When ATV was co-administered with LPV/RTV in arm A, plasma ATV concentrations in patients taking tenofovir were similar to those in patients who were not taking tenofovir. However, when ATV was co-administered with RTV at standard boosting dose (100 mg q.d.), without LPV, plasma ATV AUC0–24 and C max were significantly lower in patients taking tenofovir than in patients not taking this drug. The data in the literature about the interaction between tenofovir and ATV are controversial. In healthy individuals, a significant 25% reduction in the ATV C trough was observed when tenofovir was added to a regimen with ATV/RTV (300/100 mg) [33]. After adding tenofovir to a regimen containing ATV/RTV (300/100 mg) in HIV-infected patients, Taburet et al. [34] found a trend toward lower ATV concentrations, but the decrease in the ATV AUC was the only difference that reached statistical significance. In other studies in HIV-infected patients, tenofovir had no effect on RTV-boosted ATV trough concentrations [17,32,35–37]. In any case the magnitude of the interaction between tenofovir and boosted ATV seems to be small and it is not necessary to increase ATV dose when it is administered with RTV boosting.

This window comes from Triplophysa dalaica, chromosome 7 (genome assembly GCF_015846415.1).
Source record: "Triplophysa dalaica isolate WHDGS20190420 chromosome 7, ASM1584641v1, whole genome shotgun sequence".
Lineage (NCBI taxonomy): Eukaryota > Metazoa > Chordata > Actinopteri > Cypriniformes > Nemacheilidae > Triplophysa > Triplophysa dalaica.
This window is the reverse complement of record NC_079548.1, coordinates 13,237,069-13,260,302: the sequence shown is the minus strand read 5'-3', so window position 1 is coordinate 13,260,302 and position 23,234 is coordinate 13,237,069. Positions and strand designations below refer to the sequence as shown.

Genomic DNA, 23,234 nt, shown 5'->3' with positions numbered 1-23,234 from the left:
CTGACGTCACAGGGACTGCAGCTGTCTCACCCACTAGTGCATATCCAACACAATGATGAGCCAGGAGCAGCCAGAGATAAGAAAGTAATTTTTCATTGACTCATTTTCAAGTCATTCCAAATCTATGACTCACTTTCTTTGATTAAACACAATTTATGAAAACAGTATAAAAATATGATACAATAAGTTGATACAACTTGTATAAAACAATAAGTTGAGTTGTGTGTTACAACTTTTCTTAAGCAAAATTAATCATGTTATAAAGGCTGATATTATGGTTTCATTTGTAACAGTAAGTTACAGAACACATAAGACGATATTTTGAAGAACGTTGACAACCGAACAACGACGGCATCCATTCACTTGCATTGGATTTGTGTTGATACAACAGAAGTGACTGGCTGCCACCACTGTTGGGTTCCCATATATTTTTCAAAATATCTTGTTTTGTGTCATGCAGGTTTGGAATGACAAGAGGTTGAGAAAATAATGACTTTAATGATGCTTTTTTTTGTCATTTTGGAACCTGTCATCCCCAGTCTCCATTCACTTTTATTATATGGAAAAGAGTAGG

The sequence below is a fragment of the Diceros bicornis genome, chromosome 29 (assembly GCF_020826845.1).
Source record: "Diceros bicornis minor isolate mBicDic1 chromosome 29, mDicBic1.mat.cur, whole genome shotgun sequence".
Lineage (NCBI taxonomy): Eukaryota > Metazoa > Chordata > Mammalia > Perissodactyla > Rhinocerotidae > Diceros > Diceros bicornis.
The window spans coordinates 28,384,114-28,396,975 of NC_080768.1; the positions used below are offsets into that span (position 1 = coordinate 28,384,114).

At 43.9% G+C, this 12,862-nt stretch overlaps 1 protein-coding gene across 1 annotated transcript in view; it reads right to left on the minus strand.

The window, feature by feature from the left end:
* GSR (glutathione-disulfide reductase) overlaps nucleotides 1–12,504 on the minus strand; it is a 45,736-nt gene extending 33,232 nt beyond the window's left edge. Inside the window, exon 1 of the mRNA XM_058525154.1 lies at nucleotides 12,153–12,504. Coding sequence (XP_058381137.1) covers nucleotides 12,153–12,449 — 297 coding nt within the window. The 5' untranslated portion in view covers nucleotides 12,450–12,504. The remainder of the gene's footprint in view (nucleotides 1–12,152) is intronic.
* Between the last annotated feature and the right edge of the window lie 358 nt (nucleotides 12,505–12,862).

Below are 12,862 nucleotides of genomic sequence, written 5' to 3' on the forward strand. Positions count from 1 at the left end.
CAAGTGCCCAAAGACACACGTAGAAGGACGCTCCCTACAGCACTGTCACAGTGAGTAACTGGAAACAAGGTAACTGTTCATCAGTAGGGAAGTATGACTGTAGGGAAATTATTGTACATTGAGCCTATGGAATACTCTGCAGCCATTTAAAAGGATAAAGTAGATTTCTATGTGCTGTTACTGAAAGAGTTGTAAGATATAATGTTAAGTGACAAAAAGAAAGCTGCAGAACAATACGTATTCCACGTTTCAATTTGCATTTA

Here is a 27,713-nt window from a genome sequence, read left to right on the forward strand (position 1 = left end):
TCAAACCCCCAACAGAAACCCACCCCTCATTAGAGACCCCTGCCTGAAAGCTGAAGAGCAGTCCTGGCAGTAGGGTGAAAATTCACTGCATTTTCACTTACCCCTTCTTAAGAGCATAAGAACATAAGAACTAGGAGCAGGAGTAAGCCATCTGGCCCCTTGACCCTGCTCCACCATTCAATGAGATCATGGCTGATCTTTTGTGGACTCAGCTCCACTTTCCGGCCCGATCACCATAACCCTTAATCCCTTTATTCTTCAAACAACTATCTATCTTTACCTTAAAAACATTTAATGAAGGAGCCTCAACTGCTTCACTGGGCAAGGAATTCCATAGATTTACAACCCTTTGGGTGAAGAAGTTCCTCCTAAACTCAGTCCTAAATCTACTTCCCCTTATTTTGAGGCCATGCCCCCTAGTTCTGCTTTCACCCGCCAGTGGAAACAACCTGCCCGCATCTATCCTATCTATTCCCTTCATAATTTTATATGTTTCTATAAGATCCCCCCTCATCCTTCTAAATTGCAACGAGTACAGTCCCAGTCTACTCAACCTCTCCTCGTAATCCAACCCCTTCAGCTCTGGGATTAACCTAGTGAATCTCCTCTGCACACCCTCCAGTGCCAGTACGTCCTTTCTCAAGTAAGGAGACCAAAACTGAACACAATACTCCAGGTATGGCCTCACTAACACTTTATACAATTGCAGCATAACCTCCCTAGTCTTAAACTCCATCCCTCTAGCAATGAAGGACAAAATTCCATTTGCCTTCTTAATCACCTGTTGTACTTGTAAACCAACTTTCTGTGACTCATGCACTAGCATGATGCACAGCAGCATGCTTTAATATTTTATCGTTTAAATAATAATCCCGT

The combination of ATV and LPV/RTV was well tolerated, despite the high plasma concentrations of both ATV and LPV. None of the 16 patients had to discontinue study medication because of adverse events [18]. Digestive tolerance was good in our patients. Nevertheless, a possible selection bias in the participating patients could have led to better tolerance of LPV/RTV: a large number of patients included had already received or were receiving LPV/RTV with good tolerance, whereas patients who had previously shown poor tolerance to these drugs were not considered for this treatment. Digestive tolerance to ATV is generally good [38–41]. The most common adverse event seen after ATV/LPV/RTV administration was an elevation in total bilirubin level, predominantly unconjugated. ATV plasma concentration plays a role in causing hyperbilirubinaemia. The frequency of grade 3 or 4 elevation of total bilirubin was 20–40% in non-boosted ATV regimens [38–40,42] and 30–50% in RTV-boosted ATV regimens [39,41]. The effect of jaundice is judged by patients on an individual basis, and less than 2% of patients in clinical trials discontinued therapy because they found it cosmetically unacceptable.